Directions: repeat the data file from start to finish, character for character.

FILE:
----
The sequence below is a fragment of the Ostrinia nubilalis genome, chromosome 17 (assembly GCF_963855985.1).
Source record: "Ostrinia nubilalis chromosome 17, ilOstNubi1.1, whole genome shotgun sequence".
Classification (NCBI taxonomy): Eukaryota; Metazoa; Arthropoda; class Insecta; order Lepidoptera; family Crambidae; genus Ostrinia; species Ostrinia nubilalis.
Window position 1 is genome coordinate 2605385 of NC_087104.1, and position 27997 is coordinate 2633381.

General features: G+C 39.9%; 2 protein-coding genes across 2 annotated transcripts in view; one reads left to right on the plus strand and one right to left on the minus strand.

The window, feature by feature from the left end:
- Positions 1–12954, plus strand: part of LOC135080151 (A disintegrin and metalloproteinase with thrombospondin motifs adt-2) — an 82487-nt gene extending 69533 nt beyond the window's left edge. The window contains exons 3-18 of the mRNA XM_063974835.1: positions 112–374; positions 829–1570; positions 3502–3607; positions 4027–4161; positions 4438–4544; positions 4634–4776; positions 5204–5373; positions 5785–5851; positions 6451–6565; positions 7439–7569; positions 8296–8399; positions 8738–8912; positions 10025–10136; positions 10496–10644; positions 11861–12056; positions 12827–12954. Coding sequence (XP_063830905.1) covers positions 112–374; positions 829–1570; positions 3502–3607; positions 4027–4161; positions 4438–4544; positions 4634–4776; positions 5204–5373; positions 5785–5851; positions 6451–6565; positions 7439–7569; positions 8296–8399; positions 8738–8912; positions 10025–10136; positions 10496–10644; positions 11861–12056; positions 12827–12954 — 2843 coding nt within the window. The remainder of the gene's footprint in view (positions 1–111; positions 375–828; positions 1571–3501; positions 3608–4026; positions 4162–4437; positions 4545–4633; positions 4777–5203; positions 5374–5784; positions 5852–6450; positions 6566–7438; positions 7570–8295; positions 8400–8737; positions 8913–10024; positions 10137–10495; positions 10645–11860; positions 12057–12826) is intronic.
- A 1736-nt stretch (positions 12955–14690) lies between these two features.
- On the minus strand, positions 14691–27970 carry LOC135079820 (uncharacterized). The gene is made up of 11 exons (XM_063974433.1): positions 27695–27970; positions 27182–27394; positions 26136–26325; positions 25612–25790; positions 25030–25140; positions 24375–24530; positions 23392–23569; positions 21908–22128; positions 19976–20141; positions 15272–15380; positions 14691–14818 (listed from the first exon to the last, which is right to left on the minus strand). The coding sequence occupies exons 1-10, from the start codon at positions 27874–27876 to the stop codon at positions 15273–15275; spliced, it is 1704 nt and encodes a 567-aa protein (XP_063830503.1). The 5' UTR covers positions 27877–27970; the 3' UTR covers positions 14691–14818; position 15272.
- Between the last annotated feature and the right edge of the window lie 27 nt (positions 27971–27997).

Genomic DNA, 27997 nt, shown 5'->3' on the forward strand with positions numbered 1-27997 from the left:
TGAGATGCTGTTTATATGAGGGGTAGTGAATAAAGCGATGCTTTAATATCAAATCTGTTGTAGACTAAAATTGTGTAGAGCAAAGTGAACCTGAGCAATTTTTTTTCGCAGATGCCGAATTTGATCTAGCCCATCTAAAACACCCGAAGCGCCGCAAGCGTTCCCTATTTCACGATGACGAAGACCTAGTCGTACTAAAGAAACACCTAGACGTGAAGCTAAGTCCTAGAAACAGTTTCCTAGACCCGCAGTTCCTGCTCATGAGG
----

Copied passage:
The sequence below is a fragment of the Ostrinia nubilalis genome, chromosome 17 (assembly GCF_963855985.1).
Source record: "Ostrinia nubilalis chromosome 17, ilOstNubi1.1, whole genome shotgun sequence".
Classification (NCBI taxonomy): Eukaryota; Metazoa; Arthropoda; class Insecta; order Lepidoptera; family Crambidae; genus Ostrinia; species Ostrinia nubilalis.
Window position 1 is genome coordinate 2605385 of NC_087104.1, and position 27997 is coordinate 2633381.

General features: G+C 39.9%; 2 protein-coding genes across 2 annotated transcripts in view; one reads left to right on the plus strand and one right to left on the minus strand.

The window, feature by feature from the left end:
- Positions 1–12954, plus strand: part of LOC135080151 (A disintegrin and metalloproteinase with thrombospondin motifs adt-2) — an 82487-nt gene extending 69533 nt beyond the window's left edge. The window contains exons 3-18 of the mRNA XM_063974835.1: positions 112–374; positions 829–1570; positions 3502–3607; positions 4027–4161; positions 4438–4544; positions 4634–4776; positions 5204–5373; positions 5785–5851; positions 6451–6565; positions 7439–7569; positions 8296–8399; positions 8738–8912; positions 10025–10136; positions 10496–10644; positions 11861–12056; positions 12827–12954. Coding sequence (XP_063830905.1) covers positions 112–374; positions 829–1570; positions 3502–3607; positions 4027–4161; positions 4438–4544; positions 4634–4776; positions 5204–5373; positions 5785–5851; positions 6451–6565; positions 7439–7569; positions 8296–8399; positions 8738–8912; positions 10025–10136; positions 10496–10644; positions 11861–12056; positions 12827–12954 — 2843 coding nt within the window. The remainder of the gene's footprint in view (positions 1–111; positions 375–828; positions 1571–3501; positions 3608–4026; positions 4162–4437; positions 4545–4633; positions 4777–5203; positions 5374–5784; positions 5852–6450; positions 6566–7438; positions 7570–8295; positions 8400–8737; positions 8913–10024; positions 10137–10495; positions 10645–11860; positions 12057–12826) is intronic.
- A 1736-nt stretch (positions 12955–14690) lies between these two features.
- On the minus strand, positions 14691–27970 carry LOC135079820 (uncharacterized). The gene is made up of 11 exons (XM_063974433.1): positions 27695–27970; positions 27182–27394; positions 26136–26325; positions 25612–25790; positions 25030–25140; positions 24375–24530; positions 23392–23569; positions 21908–22128; positions 19976–20141; positions 15272–15380; positions 14691–14818 (listed from the first exon to the last, which is right to left on the minus strand). The coding sequence occupies exons 1-10, from the start codon at positions 27874–27876 to the stop codon at positions 15273–15275; spliced, it is 1704 nt and encodes a 567-aa protein (XP_063830503.1). The 5' UTR covers positions 27877–27970; the 3' UTR covers positions 14691–14818; position 15272.
- Between the last annotated feature and the right edge of the window lie 27 nt (positions 27971–27997).

Genomic DNA, 27997 nt, shown 5'->3' on the forward strand with positions numbered 1-27997 from the left:
TGAGATGCTGTTTATATGAGGGGTAGTGAATAAAGCGATGCTTTAATATCAAATCTGTTGTAGACTAAAATTGTGTAGAGCAAAGTGAACCTGAGCAATTTTTTTTCGCAGATGCCGAATTTGATCTAGCCCATCTAAAACACCCGAAGCGCCGCAAGCGTTCCCTATTTCACGATGACGAAGACCTAGTCGTACTAAAGAAACACCTAGACGTGAAGCTAAGTCCTAGAAACAGTTTCCTAGACCCGCAGTTCCTGCTCATGAGG